Exploiting a problem
As described in Part 1, all 802.11 devices transmit radio waves, using antennas to distribute (propagate) them through the air. A basic dipole antenna spreads out those waves in all directions, just as dropping a pebble into a pool generates ripples. Now picture those ripples hitting the sides of the pool. Some waves actually bounce back from the wall, colliding with other waves still moving in the opposite direction. When waves bump into one another, some ripples get higher while others get smaller or disappear.
A similar thing happens to radio waves that encounter doors, windows and other objects between the transmitter and the receiver. This phenomenon, known as multi-path, causes many reflections of the same transmission to reach the receiver at slightly different times. In the process, some of those reflections will add to, subtract from, or garble one another.
You have probably experienced multi-path on analog TV as "ghosting." Your mind is a very sophisticated input processor -- it can ignore a little ghosting, but a lot of ghosting renders a TV show unwatchable. Similarly, with a high degree of multi-path fading and delay, an 802.11 receiver can have trouble making sense of reflections -- the signal may even be so degraded as to prevent meaningful communication.
When vendors started working on 802.11n to increase WLAN speed and capacity, they used multi-path to their advantage. Specifically, each 2.4- or 5-GHz channel carries only so much information. However, if you split an 802.11 frame into multiple pieces and transmit each of those pieces over a different path, that frame can actually reach the receiver in a shorter time -- and more frames can be sent over a fixed period of time. Of course, the receiver must know how to recombine pieces into the original frame. This technique to improve speed and capacity is called spatial multiplexing.
To tap the power of spatial multiplexing, 802.11n devices must be able to send and receive more than one signal simultaneously; 802.11a/b/g devices lack this capability. Even APs with diversity antennas transmit or receive through only a single antenna at any time. However, all 802.11n devices use Multiple Input Multiple Output (MIMO) antennas to make more of each available channel.
MIMO devices are described by the number of transmit (M) and receive (N) antennas they use simultaneously. For example, a 2x1 MIMO AP transmits through two antennas and receives through one antenna, while a 3x3 MIMO AP transmits and receives through three antennas. Although there are further subtleties at work here, two transmit antennas generally provide less bandwidth than three transmit antennas. MIMO antenna configuration is therefore an important factor when purchasing 802.11n products.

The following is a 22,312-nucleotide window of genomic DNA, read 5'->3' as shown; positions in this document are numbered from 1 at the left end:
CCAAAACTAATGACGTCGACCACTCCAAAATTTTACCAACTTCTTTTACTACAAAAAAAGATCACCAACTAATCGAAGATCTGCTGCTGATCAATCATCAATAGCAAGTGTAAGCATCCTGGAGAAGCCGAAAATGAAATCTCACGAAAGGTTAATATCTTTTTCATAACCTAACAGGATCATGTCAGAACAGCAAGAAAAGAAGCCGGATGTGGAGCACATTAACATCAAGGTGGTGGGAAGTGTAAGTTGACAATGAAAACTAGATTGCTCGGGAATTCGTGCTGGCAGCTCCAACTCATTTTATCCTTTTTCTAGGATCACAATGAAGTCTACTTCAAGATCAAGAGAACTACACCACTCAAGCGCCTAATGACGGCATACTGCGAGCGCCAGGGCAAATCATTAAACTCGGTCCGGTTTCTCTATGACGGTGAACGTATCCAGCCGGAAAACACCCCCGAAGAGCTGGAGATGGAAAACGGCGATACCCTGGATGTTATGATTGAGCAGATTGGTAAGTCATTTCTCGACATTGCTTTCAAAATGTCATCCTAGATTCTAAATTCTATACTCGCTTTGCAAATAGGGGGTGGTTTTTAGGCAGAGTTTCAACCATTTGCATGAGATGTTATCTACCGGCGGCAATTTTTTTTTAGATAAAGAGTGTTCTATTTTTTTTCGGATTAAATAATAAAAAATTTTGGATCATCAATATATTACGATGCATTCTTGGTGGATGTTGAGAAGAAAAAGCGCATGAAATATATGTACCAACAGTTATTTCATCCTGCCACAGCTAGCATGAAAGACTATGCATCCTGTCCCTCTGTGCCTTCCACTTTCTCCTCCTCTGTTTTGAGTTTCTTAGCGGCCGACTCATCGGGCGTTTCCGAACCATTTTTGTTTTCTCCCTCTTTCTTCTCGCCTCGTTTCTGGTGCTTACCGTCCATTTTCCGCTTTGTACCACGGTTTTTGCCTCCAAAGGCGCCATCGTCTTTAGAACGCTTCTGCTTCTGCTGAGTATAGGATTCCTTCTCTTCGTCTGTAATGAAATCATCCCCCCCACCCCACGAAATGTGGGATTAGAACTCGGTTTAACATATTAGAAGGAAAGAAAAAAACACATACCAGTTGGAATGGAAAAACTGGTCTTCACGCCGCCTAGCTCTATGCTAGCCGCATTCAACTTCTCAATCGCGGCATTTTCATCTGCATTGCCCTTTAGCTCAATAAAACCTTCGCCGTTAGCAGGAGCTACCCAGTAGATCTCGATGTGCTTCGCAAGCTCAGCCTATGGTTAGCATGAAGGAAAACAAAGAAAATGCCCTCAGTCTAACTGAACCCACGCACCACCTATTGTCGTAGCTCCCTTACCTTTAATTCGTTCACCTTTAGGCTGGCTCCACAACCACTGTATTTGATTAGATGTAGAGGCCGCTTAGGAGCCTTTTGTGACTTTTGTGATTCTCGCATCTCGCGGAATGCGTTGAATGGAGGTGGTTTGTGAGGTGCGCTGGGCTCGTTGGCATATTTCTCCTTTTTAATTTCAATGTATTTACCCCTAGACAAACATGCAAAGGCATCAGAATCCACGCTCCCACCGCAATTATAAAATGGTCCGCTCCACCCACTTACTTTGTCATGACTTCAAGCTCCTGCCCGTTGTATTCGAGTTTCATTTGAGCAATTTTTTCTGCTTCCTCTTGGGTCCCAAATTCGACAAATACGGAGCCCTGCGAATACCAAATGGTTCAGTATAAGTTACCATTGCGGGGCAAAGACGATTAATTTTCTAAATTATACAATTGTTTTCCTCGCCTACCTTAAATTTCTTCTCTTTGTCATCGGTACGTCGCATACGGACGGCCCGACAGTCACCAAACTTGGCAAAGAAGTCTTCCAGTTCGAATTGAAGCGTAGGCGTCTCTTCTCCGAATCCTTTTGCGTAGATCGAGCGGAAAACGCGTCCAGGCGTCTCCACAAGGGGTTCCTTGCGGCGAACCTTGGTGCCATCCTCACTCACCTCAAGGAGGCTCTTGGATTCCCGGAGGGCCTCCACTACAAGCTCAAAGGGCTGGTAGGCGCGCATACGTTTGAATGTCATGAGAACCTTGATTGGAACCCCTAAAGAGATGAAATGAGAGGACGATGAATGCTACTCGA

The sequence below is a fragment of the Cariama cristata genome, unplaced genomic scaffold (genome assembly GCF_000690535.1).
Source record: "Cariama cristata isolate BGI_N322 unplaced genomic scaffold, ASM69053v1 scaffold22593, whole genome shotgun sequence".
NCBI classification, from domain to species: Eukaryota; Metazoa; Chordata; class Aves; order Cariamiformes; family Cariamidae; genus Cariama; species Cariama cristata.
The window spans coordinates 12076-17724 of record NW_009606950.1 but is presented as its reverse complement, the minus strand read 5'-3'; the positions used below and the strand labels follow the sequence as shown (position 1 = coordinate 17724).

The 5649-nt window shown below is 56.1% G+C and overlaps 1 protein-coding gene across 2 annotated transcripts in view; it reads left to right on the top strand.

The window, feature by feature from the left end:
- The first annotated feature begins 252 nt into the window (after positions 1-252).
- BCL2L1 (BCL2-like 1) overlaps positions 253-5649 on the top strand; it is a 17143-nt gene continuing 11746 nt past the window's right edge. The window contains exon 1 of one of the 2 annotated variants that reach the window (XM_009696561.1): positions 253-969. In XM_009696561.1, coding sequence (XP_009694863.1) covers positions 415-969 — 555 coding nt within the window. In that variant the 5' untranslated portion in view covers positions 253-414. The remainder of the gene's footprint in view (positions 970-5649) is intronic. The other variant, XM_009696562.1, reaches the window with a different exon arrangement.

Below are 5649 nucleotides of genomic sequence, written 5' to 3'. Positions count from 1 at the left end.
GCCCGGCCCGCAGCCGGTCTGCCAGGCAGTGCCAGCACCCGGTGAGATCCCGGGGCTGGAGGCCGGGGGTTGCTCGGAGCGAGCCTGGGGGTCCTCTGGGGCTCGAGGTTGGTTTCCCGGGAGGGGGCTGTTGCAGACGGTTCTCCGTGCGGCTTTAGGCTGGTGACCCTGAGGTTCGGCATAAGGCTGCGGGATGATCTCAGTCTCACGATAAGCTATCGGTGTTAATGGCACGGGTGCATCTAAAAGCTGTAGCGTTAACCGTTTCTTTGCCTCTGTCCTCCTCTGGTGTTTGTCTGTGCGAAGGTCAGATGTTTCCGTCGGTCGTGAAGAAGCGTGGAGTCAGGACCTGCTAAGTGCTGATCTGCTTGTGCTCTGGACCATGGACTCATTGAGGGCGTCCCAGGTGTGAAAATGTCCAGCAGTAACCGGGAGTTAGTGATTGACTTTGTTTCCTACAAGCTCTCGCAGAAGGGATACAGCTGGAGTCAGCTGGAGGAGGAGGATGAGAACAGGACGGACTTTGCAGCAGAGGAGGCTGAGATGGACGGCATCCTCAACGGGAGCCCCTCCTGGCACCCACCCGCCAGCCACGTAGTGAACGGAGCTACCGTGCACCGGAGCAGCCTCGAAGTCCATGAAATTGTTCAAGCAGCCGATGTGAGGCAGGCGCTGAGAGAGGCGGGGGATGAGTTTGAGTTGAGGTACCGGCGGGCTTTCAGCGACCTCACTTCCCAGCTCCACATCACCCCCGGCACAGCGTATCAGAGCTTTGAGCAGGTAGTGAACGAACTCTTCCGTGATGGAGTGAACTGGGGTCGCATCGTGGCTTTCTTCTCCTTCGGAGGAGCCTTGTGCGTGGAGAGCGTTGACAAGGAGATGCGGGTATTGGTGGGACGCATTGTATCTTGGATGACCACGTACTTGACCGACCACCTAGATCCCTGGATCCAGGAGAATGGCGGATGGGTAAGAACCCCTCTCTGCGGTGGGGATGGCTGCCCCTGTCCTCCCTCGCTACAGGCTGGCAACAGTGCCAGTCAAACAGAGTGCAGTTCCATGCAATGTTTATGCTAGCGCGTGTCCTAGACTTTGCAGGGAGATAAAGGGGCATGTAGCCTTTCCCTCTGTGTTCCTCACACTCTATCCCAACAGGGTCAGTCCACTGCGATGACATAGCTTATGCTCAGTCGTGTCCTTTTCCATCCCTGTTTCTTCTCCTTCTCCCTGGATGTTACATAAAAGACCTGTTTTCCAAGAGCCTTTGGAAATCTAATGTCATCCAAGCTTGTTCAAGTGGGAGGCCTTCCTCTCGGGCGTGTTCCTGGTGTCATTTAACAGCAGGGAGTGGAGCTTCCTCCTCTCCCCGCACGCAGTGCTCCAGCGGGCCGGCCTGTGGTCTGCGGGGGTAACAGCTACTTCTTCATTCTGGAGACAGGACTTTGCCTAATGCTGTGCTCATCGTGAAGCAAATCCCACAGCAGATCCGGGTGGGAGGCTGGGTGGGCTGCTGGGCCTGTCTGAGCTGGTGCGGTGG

MIMO antennas not only allow different information to be sent along M spatial paths, they can also be used to transmit the same information on M paths. Why would you do this? To improve signal quality at the receiver. If you have an urgent message for a colleague, you probably deliver it in multiple ways -- office voicemail, cell voicemail, email -- because doing so increases the odds of successful delivery. Some 802.11n APs can use MIMO in an analogous way to improve signal strength through redundant transmissions. Better signal strength can increase a WLAN's speed and/or reach.
Thus far, we have seen how multiple antennas and more powerful signal processing work together to improve 802.11n performance. The 802.11n standard also employs many other broadly supported techniques, such as bonding two regular (20 MHz) 802.11a/b/g channels into one double-wide (40 MHz) 802.11n channel to support higher-throughput applications. However, there's another lesser-known option that can affect 802.11n: transmit beamforming.
Without beamforming, each factory-issued 802.11n antenna radiates a signal in all directions, more or less like those omni antennas found on older 802.11a/b/g APs. With beamforming, a transmitter can actually adjust the signal emitted from each individual MIMO antenna to improve reception. This lets an AP aim a given transmission in the direction of a particular receiver, with the result being something akin to that achieved with a directional antenna. Be aware that beamforming requires close coordination between transmitter and receiver and is not included in the 802.11n draft 2.0 snapshot.
Finally, aftermarket omni or directional antennas can still be used with some 802.11n APs to better focus output power on a desired coverage area. For example, you might still connect patch antennas to an 802.11n AP mounted on the back wall of a retail store. Like hearing aids, 802.11n signal processors are better at making sense of what they hear, but a bullhorn (directional antenna) can still boost sound (signal) at the source.
By achieving speeds in excess of 100 Mbps and covering larger "cells" more reliably, 802.11n products illustrate the positive impact of better antenna design and more advanced signal processing.
Nonstandard "Pre-n" WLAN products have been available for quite some time. Last summer, the Wi-Fi Alliance launched an interoperability test and certification program, based on draft 2.0 of the emerging 802.11n standard. Many of the speed- and range-boosting features described here can now be found in certified 802.11n draft 2.0 products. To learn more, read this Wi-Fi Alliance paper or search this list of certified products.
About the author:
Lisa A. Phifer is vice president of Core Competence Inc. She has been involved in the design, implementation and evaluation of data communications, internetworking, security and network management products for more than 20 years and has advised companies large and small regarding security needs, product assessment and the use of emerging technologies and best practices.
This was first published in January 2008